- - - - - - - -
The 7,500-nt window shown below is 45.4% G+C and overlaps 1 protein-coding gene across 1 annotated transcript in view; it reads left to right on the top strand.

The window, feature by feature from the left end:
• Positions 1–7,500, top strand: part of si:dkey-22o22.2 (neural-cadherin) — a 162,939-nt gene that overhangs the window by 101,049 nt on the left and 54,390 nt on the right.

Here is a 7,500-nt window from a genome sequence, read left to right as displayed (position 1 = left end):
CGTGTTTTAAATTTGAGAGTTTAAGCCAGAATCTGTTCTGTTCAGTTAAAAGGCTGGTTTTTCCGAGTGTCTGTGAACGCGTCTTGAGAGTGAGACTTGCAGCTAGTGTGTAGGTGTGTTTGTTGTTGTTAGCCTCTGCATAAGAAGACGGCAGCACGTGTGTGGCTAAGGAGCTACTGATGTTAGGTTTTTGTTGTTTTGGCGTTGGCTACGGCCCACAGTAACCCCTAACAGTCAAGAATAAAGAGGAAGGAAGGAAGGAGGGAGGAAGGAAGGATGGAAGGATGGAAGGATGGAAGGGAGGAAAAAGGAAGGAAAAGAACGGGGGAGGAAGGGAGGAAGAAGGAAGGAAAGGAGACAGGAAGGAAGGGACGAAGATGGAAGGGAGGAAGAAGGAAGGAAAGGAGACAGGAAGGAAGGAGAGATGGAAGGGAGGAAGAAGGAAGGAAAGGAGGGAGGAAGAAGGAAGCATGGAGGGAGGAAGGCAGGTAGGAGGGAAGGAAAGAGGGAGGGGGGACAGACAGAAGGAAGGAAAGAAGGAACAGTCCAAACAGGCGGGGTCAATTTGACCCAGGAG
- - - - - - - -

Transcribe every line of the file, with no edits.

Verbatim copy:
The 7,500-nt window shown below is 45.4% G+C and overlaps 1 protein-coding gene across 1 annotated transcript in view; it reads left to right on the top strand.

The window, feature by feature from the left end:
• Positions 1–7,500, top strand: part of si:dkey-22o22.2 (neural-cadherin) — a 162,939-nt gene that overhangs the window by 101,049 nt on the left and 54,390 nt on the right.

Here is a 7,500-nt window from a genome sequence, read left to right as displayed (position 1 = left end):
CGTGTTTTAAATTTGAGAGTTTAAGCCAGAATCTGTTCTGTTCAGTTAAAAGGCTGGTTTTTCCGAGTGTCTGTGAACGCGTCTTGAGAGTGAGACTTGCAGCTAGTGTGTAGGTGTGTTTGTTGTTGTTAGCCTCTGCATAAGAAGACGGCAGCACGTGTGTGGCTAAGGAGCTACTGATGTTAGGTTTTTGTTGTTTTGGCGTTGGCTACGGCCCACAGTAACCCCTAACAGTCAAGAATAAAGAGGAAGGAAGGAAGGAGGGAGGAAGGAAGGATGGAAGGATGGAAGGATGGAAGGGAGGAAAAAGGAAGGAAAAGAACGGGGGAGGAAGGGAGGAAGAAGGAAGGAAAGGAGACAGGAAGGAAGGGACGAAGATGGAAGGGAGGAAGAAGGAAGGAAAGGAGACAGGAAGGAAGGAGAGATGGAAGGGAGGAAGAAGGAAGGAAAGGAGGGAGGAAGAAGGAAGCATGGAGGGAGGAAGGCAGGTAGGAGGGAAGGAAAGAGGGAGGGGGGACAGACAGAAGGAAGGAAAGAAGGAACAGTCCAAACAGGCGGGGTCAATTTGACCCAGGAG